Short term contract pay premium

I was recently contacted by a headhunter about a position. It’s a short term contract of 45-60 days. I have a well-paying full time job. Taking the job for the same pay would be foolish. Is there some sort of standard premium for contract jobs?

Specifically this is an engineering job in Afghanistan.

If anyone has done something like this is there anything I should know while negotiating or pitfalls to avoid?

Forget about the premium. Unless your current job is in Syria, you need to add on money for hardship duty. The military does that.
I have no idea if there is a standard premium, but when I have hired long term contractors we paid more than standard rates for employees. You need to cover your benefits also, and time needed to find the next gig.

Yes, I would add money for hardship duty. I’d ask for my current salaryWXYZ.

I have coworkers that have gone abroad for short stints at my current company. They made about double their base salary, but they knew they had a job to come back to.

As a short-term contractor, expect 2x the pay of a perm. employee. Minimum.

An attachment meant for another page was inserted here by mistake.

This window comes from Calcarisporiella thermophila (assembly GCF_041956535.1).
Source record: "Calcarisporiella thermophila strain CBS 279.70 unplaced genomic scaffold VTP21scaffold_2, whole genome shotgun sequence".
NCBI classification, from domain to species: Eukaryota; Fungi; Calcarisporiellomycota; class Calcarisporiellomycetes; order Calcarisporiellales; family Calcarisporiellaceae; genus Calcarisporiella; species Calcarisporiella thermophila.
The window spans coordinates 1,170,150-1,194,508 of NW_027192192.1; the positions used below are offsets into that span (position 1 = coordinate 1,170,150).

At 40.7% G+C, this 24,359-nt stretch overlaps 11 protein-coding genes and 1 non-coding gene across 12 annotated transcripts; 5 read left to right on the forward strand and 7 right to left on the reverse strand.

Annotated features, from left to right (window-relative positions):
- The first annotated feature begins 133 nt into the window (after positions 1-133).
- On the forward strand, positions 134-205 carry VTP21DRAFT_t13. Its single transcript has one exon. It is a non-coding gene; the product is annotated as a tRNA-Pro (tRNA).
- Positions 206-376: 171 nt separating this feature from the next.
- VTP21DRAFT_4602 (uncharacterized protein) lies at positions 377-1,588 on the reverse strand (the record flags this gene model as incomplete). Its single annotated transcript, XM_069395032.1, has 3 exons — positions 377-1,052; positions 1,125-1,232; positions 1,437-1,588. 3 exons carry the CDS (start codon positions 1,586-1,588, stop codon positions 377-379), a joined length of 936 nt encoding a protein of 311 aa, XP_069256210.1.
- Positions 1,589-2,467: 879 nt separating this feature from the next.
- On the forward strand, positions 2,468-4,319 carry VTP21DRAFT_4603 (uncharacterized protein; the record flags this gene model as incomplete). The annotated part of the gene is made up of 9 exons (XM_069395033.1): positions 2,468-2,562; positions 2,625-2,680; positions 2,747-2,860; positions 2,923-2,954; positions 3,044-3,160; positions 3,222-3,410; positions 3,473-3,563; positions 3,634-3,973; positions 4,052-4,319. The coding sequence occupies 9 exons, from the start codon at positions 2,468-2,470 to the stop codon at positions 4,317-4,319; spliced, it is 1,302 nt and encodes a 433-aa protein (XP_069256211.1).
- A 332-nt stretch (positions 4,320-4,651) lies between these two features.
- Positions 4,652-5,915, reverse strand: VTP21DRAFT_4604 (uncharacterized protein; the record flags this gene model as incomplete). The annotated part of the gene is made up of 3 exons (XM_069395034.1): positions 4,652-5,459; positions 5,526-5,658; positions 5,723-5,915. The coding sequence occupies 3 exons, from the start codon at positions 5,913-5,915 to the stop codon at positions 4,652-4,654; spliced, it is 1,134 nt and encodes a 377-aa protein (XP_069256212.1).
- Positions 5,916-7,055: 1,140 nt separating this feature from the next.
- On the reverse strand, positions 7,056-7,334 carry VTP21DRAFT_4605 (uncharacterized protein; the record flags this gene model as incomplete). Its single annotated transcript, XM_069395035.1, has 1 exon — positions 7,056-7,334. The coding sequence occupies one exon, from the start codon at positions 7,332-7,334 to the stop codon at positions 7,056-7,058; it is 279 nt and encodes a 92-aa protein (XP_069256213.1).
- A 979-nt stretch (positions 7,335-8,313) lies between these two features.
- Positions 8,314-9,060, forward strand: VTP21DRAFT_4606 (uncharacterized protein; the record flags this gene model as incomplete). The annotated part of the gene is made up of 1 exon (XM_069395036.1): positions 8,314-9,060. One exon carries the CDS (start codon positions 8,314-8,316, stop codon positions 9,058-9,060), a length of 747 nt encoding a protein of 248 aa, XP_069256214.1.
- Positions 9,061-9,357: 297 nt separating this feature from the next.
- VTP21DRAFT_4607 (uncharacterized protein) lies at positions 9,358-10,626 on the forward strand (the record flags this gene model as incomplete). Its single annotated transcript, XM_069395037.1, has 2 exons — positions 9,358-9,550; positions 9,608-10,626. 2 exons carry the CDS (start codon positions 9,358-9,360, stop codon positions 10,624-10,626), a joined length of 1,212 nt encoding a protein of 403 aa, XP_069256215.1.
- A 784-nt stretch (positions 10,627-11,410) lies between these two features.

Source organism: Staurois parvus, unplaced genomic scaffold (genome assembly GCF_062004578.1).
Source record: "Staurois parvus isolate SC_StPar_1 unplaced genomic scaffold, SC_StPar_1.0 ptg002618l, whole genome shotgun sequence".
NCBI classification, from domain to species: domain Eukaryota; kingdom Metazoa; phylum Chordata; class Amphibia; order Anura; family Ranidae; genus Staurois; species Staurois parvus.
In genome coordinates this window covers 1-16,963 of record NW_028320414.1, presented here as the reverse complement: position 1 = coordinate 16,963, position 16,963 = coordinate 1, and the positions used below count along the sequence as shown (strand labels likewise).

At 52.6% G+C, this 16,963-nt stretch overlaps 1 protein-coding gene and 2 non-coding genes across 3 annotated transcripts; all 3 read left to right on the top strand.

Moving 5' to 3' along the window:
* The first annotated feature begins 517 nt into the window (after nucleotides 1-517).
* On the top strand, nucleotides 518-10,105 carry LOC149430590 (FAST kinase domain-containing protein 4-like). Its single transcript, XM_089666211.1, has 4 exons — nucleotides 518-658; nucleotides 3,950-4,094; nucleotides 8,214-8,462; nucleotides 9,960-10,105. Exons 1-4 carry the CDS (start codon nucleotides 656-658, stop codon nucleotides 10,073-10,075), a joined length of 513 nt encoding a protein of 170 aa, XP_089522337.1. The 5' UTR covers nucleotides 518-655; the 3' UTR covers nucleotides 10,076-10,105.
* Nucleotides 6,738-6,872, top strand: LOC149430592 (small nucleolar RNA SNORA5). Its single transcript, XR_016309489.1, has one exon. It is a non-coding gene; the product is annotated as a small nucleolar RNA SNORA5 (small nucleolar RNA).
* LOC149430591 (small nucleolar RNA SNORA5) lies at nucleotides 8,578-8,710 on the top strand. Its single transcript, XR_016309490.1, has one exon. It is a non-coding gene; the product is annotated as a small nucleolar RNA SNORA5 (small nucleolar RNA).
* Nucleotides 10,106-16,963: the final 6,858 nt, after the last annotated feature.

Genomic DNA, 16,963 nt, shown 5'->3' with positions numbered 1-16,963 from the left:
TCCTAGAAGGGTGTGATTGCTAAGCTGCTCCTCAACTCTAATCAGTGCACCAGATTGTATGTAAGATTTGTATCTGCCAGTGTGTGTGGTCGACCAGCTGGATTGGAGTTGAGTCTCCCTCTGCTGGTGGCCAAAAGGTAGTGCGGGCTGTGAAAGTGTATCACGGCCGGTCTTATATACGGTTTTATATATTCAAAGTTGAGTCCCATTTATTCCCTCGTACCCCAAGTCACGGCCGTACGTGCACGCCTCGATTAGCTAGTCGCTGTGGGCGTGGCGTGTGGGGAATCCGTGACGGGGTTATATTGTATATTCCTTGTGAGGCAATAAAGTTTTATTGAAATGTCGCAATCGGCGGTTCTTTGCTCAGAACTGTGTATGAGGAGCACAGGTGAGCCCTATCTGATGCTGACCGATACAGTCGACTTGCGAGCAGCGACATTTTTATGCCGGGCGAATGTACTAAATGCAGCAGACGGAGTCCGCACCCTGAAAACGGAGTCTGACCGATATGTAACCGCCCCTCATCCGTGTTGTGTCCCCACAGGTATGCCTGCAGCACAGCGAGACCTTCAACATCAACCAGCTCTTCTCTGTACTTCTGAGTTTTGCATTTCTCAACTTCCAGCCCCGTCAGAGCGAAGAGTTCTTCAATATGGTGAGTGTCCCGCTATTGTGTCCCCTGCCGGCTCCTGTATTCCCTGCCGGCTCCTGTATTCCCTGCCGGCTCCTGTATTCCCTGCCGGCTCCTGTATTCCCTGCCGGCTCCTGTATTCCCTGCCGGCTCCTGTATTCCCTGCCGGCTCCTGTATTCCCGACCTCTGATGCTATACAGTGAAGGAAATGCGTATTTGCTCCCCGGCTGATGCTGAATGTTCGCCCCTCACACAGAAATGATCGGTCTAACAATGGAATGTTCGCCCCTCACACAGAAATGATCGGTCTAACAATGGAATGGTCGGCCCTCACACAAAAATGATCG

Yes, the employees may have resentment, but thier boss needs the work done NOW.

I would not consider setting foot in a Muslim country - cultural differences would drive me insane.

For work in Arabia (proper name name), the rate was typically 4-5x perm rates.

Is someone hiring you as a W-2 or just a 1099? There is a 40-50% premium for 1099 - no unemplyment or Social Security being paid, for one, but the biggie is you are paid from A/R, same as any other supplier NOT from payroll (which is legally required to be on time*).

    • most places in US (and USA, too)

The permanent employees were making something like $100/hr. Contract employees in Saudi Arabia make ~$500/hr?

They should - if anybody gets a hair up their ass, the 1099 is screwed. And being alone in Arabia is not what I’d consider fun.
As to what a 3 month contract in Hell on Earth will actually pay, don’t know.
$500/hour might make the place and circumstances acceptable.

As to being a 1099.
2 instances:

  1. fellow left his W2 position in (at the time) stable shop for a direct contract (1099). After getting loans from everyone he could hit up, he ended up standing over the A/P as he cut a check for 6 month’s work.
  2. I was a W2 for a consulting company - they were the ones waiting for a check from A/P. It never came. The company went under (by this time, my employer had pulled the last of its employees from the shop). I heard that they had settled for some kind of equity position.

Peter R. Johnson really should have had a better Sales Manager - the company failed because a sales rep had promised a couple of million dollar’s worth of software changes and charged $22.50 for it. Hiring the cheapest workers was NOT the solution - when your firm is looking at disaster, you need the product to work the first time.